Tuesday, March 13, 2007


Many, many years ago a President named Franklin Delano Roosevelt felt that the average person in the United States was in dire need of some kind of funding that would give them enough money to live on when they were too old to work. There were no widespread pensions in businesses. In fact, business gave the cold shoulder to suggestions of retirement pensions. Their views were likened to "I got mine, you get yours." Big families were the rule, but many people were not able to have children or they had children who could not support Mom and Dad and their own families. The United States was in the midst of the worst Depression ever. Now Franklin Roosevelt was a multimillionaire (would have been a billionaire by today's standards) who cared about the average man. So he twisted arms in the House and the Senate and got a new law passed to help the poor out of their dilemma. He called the new law Social Security and it was to be used to help the elderly when retirement time arrived. (Businesses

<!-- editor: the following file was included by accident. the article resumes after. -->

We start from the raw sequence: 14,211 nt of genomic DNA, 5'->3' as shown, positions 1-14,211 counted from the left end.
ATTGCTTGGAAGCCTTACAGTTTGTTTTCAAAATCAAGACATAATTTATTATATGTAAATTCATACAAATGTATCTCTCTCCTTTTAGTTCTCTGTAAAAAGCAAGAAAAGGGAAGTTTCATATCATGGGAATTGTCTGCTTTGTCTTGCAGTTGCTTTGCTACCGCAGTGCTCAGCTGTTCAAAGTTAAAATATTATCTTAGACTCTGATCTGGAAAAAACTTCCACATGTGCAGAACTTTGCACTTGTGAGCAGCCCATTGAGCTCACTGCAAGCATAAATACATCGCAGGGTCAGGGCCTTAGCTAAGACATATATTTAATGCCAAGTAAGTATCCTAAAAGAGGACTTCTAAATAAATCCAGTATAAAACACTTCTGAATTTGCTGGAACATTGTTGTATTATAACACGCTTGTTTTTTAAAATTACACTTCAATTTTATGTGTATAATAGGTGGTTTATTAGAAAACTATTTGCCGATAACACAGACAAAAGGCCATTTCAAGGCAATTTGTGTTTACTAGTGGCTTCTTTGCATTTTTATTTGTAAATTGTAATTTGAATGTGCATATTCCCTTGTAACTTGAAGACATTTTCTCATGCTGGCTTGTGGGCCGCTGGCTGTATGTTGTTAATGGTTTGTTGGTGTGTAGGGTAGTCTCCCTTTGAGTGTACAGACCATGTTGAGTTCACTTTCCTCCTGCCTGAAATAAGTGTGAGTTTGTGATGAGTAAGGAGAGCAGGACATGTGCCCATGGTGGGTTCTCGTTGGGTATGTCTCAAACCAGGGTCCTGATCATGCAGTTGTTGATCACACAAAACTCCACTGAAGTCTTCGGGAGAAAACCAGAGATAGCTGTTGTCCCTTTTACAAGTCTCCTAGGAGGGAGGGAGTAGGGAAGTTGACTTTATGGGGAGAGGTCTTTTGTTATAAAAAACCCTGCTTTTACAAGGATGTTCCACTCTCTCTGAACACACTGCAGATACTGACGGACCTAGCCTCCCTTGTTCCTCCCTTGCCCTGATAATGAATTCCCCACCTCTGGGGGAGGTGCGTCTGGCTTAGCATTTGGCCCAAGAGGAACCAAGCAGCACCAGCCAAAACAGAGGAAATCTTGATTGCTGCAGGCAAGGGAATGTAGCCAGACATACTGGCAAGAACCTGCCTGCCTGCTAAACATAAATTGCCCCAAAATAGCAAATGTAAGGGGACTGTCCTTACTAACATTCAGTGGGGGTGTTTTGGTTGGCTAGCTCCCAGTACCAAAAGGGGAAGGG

used to just fire you when you got too old.) It worked. Finally the elderly would not have to be cared for in run down, ratty old folks homes. It restored some pride in being an American and being among the middle class. America was living up to its promise. You weren't going to get rich on Social Security, but you weren't going to have to rummage through garbage cans, either. Is this the greatest country on earth, or what? America taught the rest of the world to care about their own seniors. For some years now, I've been hearing about Social Security being "in trouble". How, I wondered, can that be? It was designed so that each succeeding generation would fund itself through its own contributions. Yes, Franklin was a genius. So what's the deal? Why "in trouble?" Well, it seems that Social Security has decided, under other administrations and governments, to fund things other than retirement for the elderly. Money from this great well is used to support children going to college. It's being used to support single parent families, it's being used to create an outsized agency that has too many workers, too big a pay roll. It pays money to illegal immigrants who never put a dime in it. It picks up the tab when someone becomes too handicapped to work (even if that handicapped was extant at birth). So many other things than Franklin had envisioned. We're making him roll over in his tomb. Somehow I cannot help but feel, if he were alive today, he'd stop those "fundings" by brow beating our present Congress. He'd point out that all these other things would no longer be funded by Social Security. And he might just set up other funding (avoiding entangling alliances and the military/industrial complex, the too liberal Congess and the "let 'em eat cake" and we'll make a profit by supplying it groups) to handle those problems. But Franklin was a genius. Find one in charge of our country today? I don't think so. The last genius we had was a peanut farmer and you know what happened there. I don't find any of this class running actively for President today. Oh, there are some available, but they are not widely known by the vox populi. And with the dumbing of our schools, I kind of doubt they could be elected. We tend to fear, rather than esteem, these people. Yes, many people were afraid of Roosevelt in his time. Usually those with their fingers in the pie. He also had a wage/price board established when this country could not afford galloping inflation. Gasoline pricing was also controlled. A real leader wouldn't make us "dress up" to shop a Walmart.